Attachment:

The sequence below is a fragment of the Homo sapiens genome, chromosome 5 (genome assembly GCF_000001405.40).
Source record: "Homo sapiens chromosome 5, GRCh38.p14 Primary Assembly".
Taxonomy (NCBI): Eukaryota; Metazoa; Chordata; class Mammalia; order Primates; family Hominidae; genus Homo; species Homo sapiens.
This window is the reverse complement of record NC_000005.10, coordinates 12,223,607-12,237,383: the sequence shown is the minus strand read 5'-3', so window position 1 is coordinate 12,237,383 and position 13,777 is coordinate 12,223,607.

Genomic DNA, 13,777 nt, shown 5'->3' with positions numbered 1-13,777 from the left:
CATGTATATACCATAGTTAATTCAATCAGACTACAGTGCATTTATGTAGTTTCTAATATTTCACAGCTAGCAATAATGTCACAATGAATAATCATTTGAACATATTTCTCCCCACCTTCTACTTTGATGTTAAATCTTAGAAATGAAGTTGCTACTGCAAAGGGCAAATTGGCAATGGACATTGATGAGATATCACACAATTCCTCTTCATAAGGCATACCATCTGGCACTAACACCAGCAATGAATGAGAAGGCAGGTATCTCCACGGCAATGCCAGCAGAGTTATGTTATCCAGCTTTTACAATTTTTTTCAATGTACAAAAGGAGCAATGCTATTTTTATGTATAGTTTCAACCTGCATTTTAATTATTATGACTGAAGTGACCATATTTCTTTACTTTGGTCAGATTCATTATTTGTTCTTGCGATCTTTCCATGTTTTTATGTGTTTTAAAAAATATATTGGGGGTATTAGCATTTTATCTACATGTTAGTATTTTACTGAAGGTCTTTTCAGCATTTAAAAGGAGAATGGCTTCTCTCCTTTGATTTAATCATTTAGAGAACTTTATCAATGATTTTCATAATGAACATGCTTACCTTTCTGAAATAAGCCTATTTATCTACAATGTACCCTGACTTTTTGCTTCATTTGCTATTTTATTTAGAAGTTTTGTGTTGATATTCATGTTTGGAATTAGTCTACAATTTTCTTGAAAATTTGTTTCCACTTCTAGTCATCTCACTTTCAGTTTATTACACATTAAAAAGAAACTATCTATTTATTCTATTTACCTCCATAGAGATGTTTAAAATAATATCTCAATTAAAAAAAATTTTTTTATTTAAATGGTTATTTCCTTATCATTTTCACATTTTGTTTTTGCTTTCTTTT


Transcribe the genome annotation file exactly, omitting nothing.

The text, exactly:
The sequence below is a fragment of the Homo sapiens genome, chromosome 5 (genome assembly GCF_000001405.40).
Source record: "Homo sapiens chromosome 5, GRCh38.p14 Primary Assembly".
Taxonomy (NCBI): Eukaryota; Metazoa; Chordata; class Mammalia; order Primates; family Hominidae; genus Homo; species Homo sapiens.
This window is the reverse complement of record NC_000005.10, coordinates 12,223,607-12,237,383: the sequence shown is the minus strand read 5'-3', so window position 1 is coordinate 12,237,383 and position 13,777 is coordinate 12,223,607.

Genomic DNA, 13,777 nt, shown 5'->3' with positions numbered 1-13,777 from the left:
CATGTATATACCATAGTTAATTCAATCAGACTACAGTGCATTTATGTAGTTTCTAATATTTCACAGCTAGCAATAATGTCACAATGAATAATCATTTGAACATATTTCTCCCCACCTTCTACTTTGATGTTAAATCTTAGAAATGAAGTTGCTACTGCAAAGGGCAAATTGGCAATGGACATTGATGAGATATCACACAATTCCTCTTCATAAGGCATACCATCTGGCACTAACACCAGCAATGAATGAGAAGGCAGGTATCTCCACGGCAATGCCAGCAGAGTTATGTTATCCAGCTTTTACAATTTTTTTCAATGTACAAAAGGAGCAATGCTATTTTTATGTATAGTTTCAACCTGCATTTTAATTATTATGACTGAAGTGACCATATTTCTTTACTTTGGTCAGATTCATTATTTGTTCTTGCGATCTTTCCATGTTTTTATGTGTTTTAAAAAATATATTGGGGGTATTAGCATTTTATCTACATGTTAGTATTTTACTGAAGGTCTTTTCAGCATTTAAAAGGAGAATGGCTTCTCTCCTTTGATTTAATCATTTAGAGAACTTTATCAATGATTTTCATAATGAACATGCTTACCTTTCTGAAATAAGCCTATTTATCTACAATGTACCCTGACTTTTTGCTTCATTTGCTATTTTATTTAGAAGTTTTGTGTTGATATTCATGTTTGGAATTAGTCTACAATTTTCTTGAAAATTTGTTTCCACTTCTAGTCATCTCACTTTCAGTTTATTACACATTAAAAAGAAACTATCTATTTATTCTATTTACCTCCATAGAGATGTTTAAAATAATATCTCAATTAAAAAAAATTTTTTTATTTAAATGGTTATTTCCTTATCATTTTCACATTTTGTTTTTGCTTTCTTTT